Before a new crop variety can be placed on the market, it must undergo a statutory testing process. Successful varieties are placed on a National List, or register of approved varieties.
National Listing rules are determined at EU level, and apply to all the major agricultural and horticultural crop species. Official trials are conducted, in most cases for a minimum of two years, to test each candidate variety for a range of characteristics which together determine its distinctness from other varieties, as well as its value to growers and end-users.
National Listing is rigorous and ensures that only varieties which are novel and distinct and which are a clear improvement over existing varieties may be added to the List and commercially released.
All varieties submitted for National Listing are assessed for Distinctness, Uniformity and Stability (DUS), in the same way as for the grant of PVR. For agricultural crops, National Listing also involves trials to establish a candidate variety’s Value for Cultivation and Use (VCU). This provides an independent assurance that only varieties with improved performance or end-use quality can be approved for commercial release.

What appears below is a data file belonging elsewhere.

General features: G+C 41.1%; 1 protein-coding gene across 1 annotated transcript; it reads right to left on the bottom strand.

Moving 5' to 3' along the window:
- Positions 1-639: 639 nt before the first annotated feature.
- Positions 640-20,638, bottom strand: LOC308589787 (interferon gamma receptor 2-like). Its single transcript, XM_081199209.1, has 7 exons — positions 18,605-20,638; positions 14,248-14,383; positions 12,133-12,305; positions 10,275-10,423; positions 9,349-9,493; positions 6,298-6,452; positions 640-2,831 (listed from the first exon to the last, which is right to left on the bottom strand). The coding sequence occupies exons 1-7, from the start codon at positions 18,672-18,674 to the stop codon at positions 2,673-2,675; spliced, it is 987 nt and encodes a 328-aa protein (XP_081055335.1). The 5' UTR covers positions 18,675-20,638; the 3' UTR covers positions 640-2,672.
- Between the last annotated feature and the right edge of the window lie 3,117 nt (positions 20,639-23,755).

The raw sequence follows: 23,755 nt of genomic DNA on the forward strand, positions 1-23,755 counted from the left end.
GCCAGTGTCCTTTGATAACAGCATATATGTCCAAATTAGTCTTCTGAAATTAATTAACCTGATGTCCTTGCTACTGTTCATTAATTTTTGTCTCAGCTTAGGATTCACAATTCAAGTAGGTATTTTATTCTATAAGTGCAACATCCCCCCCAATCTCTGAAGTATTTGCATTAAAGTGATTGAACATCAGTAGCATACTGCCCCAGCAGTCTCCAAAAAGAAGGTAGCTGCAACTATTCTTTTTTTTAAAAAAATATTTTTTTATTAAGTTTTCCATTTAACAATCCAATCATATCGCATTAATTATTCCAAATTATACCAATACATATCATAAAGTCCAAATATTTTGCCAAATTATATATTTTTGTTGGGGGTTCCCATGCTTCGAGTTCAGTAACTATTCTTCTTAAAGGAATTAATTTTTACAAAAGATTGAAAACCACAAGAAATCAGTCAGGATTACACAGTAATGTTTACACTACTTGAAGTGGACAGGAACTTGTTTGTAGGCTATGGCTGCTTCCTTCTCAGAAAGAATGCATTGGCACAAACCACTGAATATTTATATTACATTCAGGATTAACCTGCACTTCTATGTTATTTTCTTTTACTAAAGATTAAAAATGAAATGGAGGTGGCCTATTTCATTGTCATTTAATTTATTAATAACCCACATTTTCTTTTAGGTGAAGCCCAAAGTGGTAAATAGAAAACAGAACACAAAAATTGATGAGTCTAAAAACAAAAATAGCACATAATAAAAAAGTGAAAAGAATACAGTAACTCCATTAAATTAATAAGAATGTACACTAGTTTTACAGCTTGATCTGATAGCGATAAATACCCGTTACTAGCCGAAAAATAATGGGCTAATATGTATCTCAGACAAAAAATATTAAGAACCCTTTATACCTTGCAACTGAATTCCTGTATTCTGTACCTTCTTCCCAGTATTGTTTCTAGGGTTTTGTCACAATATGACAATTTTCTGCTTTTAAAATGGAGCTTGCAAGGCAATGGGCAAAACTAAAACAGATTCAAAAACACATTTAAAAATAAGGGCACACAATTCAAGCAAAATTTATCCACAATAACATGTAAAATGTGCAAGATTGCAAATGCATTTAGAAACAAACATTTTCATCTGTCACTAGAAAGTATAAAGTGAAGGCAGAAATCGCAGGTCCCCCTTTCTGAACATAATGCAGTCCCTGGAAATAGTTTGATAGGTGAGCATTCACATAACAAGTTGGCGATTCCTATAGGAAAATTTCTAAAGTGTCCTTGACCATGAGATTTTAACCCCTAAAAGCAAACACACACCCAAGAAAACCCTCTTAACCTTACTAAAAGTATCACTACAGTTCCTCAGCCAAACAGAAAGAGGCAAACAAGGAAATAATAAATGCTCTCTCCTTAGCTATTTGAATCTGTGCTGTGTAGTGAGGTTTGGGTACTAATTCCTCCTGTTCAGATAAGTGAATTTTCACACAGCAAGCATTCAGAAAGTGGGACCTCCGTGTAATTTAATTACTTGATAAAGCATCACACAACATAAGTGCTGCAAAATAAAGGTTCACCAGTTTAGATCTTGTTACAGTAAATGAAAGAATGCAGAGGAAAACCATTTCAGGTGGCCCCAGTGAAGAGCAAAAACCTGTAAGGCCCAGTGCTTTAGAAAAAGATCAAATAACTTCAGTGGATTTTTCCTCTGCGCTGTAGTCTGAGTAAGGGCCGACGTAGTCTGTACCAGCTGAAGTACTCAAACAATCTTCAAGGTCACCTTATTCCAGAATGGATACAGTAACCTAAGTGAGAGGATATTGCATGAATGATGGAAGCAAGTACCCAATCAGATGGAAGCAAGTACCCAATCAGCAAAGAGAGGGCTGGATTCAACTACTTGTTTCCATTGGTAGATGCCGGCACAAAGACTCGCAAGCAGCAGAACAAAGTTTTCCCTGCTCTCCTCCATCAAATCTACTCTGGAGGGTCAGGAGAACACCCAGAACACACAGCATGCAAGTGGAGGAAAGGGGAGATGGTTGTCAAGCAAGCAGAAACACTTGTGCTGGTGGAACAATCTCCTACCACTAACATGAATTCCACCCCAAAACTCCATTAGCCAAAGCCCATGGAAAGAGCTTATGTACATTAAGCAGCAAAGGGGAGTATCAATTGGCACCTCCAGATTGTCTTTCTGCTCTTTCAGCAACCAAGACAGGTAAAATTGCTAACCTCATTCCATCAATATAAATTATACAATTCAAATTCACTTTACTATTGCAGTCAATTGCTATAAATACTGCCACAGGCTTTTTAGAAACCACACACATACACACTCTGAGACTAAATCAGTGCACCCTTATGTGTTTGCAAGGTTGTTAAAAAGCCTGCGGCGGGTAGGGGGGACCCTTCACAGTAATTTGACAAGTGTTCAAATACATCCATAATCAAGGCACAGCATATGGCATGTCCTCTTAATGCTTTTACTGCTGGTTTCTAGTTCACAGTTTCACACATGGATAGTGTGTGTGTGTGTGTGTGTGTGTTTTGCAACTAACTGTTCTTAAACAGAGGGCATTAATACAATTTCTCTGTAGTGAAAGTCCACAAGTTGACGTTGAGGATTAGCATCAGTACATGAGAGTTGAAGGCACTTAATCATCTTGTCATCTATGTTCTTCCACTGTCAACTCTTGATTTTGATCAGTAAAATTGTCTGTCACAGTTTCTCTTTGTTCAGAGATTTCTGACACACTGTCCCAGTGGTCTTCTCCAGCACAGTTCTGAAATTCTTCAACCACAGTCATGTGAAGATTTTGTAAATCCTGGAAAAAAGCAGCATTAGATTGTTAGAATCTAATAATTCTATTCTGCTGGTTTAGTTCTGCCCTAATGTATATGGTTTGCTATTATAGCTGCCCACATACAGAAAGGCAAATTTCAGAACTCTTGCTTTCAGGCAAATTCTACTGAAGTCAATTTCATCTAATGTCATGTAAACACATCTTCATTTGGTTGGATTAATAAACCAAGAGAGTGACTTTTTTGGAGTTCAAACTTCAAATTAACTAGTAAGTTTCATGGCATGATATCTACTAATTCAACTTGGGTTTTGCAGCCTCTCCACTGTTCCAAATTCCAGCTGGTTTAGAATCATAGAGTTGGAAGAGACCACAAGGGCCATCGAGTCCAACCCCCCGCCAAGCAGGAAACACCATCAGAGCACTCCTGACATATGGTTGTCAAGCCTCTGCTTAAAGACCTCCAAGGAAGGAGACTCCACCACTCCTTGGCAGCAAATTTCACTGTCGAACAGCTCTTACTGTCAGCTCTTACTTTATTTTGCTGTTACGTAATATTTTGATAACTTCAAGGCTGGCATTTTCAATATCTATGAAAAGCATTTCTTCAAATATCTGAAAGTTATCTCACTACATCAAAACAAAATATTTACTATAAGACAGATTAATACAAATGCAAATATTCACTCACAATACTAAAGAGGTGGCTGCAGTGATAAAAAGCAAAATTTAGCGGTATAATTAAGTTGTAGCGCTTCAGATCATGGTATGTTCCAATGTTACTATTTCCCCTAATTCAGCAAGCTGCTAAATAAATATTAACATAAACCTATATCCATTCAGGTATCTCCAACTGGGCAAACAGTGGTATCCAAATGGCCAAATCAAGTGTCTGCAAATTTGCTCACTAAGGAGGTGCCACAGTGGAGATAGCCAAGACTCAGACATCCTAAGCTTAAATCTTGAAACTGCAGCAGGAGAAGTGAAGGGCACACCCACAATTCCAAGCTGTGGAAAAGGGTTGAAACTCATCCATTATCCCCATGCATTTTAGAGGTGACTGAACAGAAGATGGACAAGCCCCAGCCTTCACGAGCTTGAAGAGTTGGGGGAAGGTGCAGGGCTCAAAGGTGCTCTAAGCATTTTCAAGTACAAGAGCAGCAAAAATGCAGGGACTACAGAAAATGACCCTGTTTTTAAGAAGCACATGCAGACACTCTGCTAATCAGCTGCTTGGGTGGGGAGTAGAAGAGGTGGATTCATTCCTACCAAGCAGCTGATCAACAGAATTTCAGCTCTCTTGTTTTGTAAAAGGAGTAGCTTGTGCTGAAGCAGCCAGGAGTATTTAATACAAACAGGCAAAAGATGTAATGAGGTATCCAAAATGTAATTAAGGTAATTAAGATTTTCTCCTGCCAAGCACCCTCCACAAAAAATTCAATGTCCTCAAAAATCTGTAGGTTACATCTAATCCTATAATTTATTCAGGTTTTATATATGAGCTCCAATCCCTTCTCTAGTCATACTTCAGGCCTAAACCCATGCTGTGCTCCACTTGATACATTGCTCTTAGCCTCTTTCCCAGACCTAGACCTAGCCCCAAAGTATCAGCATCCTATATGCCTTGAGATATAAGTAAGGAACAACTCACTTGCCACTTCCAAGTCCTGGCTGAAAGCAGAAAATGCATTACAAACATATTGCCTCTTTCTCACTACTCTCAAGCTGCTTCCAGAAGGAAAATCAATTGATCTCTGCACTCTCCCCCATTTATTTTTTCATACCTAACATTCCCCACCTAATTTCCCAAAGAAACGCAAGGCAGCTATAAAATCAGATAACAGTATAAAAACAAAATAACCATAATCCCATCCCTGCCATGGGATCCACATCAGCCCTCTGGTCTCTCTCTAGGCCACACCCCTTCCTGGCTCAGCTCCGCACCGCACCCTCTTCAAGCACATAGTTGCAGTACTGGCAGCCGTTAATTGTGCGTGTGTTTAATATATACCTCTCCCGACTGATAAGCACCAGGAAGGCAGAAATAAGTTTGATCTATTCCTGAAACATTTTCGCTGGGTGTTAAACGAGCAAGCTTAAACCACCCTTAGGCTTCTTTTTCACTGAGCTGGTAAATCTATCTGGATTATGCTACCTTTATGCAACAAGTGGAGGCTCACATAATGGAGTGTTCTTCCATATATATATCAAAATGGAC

Further non-statutory trials are then conducted each year to compare the agronomic performance and end-use quality of the best varieties. These independent trials provide the basis for detailed variety information and advice to growers and their customers.
Seed production and sale
For agricultural crops, the UK’s official seed certification system offers an independent assurance of quality to growers. Minimum standards apply for varietal identity, purity and germination capacity. In addition, strict limits apply to seed-borne diseases, and the presence of physical impurities such as weed seeds.
Around 9% of the UK arable area is used to multiply the parental seed stock from the plant breeder for the production of commercial grade certified seed. This involves several thousand individual crops, each grown under specific management regimes to ensure the purity and integrity of the resulting seed is maintained. To gain certification, every seed crop must undergo and pass crop inspections and seed quality and purity tests.
Seed certification underpins the health and purity status of the major arable crops in Britain. It offers an independent benchmark of quality on which buyers of seed and their customers depend.
Vegetable varieties are marketed as standard seed, which also has to meet prescribed criteria for variety identity and quality.
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